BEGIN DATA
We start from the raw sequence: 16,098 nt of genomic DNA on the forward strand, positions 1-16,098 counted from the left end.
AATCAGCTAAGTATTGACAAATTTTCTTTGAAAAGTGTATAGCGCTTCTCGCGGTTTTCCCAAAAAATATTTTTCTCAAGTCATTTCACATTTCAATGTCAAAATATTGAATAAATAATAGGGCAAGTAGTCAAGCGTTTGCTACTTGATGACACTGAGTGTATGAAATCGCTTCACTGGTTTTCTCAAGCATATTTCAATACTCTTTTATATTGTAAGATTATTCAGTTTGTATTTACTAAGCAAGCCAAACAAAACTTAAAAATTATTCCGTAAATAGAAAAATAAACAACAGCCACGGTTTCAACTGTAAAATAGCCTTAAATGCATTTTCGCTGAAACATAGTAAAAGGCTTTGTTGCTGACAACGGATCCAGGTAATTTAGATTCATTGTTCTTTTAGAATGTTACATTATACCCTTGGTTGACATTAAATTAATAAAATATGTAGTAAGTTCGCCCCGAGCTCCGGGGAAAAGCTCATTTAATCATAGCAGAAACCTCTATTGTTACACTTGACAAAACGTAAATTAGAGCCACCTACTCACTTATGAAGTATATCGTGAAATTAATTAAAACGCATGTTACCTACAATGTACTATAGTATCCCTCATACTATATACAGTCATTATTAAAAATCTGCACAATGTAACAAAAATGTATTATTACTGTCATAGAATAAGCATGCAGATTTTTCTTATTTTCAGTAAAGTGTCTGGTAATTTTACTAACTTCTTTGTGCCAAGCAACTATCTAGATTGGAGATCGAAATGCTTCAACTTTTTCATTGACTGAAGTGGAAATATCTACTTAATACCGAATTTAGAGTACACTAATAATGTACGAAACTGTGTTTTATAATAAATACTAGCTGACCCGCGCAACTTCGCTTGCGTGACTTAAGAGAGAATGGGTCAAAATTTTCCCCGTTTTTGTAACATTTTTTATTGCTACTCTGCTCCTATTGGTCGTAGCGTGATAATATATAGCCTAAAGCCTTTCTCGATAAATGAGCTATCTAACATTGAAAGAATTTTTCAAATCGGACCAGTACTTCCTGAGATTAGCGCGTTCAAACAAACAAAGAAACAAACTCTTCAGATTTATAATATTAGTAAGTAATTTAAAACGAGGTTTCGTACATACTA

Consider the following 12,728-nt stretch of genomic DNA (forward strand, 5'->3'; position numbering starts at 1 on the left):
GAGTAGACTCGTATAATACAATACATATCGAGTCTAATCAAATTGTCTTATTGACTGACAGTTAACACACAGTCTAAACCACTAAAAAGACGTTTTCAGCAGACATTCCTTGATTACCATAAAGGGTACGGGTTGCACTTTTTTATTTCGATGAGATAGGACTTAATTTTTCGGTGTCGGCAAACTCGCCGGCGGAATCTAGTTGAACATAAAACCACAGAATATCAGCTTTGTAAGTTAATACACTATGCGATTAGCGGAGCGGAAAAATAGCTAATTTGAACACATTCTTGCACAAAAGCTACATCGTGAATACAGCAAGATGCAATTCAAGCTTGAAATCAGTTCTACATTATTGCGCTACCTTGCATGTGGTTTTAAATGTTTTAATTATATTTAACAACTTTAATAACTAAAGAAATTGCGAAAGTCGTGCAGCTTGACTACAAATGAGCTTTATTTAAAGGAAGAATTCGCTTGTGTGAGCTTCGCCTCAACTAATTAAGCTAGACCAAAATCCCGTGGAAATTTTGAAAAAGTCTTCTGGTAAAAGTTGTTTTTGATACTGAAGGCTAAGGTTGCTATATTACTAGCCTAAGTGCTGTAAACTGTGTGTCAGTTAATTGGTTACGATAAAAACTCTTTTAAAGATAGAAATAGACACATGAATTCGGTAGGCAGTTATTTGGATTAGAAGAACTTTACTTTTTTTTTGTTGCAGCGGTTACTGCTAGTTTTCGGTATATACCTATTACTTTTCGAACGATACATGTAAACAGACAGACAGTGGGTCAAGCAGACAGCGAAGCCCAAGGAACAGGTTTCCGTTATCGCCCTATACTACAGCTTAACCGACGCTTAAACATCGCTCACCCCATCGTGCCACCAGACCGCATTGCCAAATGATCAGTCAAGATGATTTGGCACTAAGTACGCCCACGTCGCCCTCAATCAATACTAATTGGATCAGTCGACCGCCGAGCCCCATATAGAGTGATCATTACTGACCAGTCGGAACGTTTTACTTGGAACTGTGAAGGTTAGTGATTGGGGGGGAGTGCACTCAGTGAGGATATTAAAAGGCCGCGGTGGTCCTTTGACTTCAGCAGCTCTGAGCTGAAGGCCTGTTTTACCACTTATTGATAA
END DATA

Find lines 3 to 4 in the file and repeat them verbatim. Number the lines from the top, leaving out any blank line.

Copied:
Consider the following 12,728-nt stretch of genomic DNA (forward strand, 5'->3'; position numbering starts at 1 on the left):
GAGTAGACTCGTATAATACAATACATATCGAGTCTAATCAAATTGTCTTATTGACTGACAGTTAACACACAGTCTAAACCACTAAAAAGACGTTTTCAGCAGACATTCCTTGATTACCATAAAGGGTACGGGTTGCACTTTTTTATTTCGATGAGATAGGACTTAATTTTTCGGTGTCGGCAAACTCGCCGGCGGAATCTAGTTGAACATAAAACCACAGAATATCAGCTTTGTAAGTTAATACACTATGCGATTAGCGGAGCGGAAAAATAGCTAATTTGAACACATTCTTGCACAAAAGCTACATCGTGAATACAGCAAGATGCAATTCAAGCTTGAAATCAGTTCTACATTATTGCGCTACCTTGCATGTGGTTTTAAATGTTTTAATTATATTTAACAACTTTAATAACTAAAGAAATTGCGAAAGTCGTGCAGCTTGACTACAAATGAGCTTTATTTAAAGGAAGAATTCGCTTGTGTGAGCTTCGCCTCAACTAATTAAGCTAGACCAAAATCCCGTGGAAATTTTGAAAAAGTCTTCTGGTAAAAGTTGTTTTTGATACTGAAGGCTAAGGTTGCTATATTACTAGCCTAAGTGCTGTAAACTGTGTGTCAGTTAATTGGTTACGATAAAAACTCTTTTAAAGATAGAAATAGACACATGAATTCGGTAGGCAGTTATTTGGATTAGAAGAACTTTACTTTTTTTTTGTTGCAGCGGTTACTGCTAGTTTTCGGTATATACCTATTACTTTTCGAACGATACATGTAAACAGACAGACAGTGGGTCAAGCAGACAGCGAAGCCCAAGGAACAGGTTTCCGTTATCGCCCTATACTACAGCTTAACCGACGCTTAAACATCGCTCACCCCATCGTGCCACCAGACCGCATTGCCAAATGATCAGTCAAGATGATTTGGCACTAAGTACGCCCACGTCGCCCTCAATCAATACTAATTGGATCAGTCGACCGCCGAGCCCCATATAGAGTGATCATTACTGACCAGTCGGAACGTTTTACTTGGAACTGTGAAGGTTAGTGATTGGGGGGGAGTGCACTCAGTGAGGATATTAAAAGGCCGCGGTGGTCCTTTGACTTCAGCAGCTCTGAGCTGAAGGCCTGTTTTACCACTTATTGATAA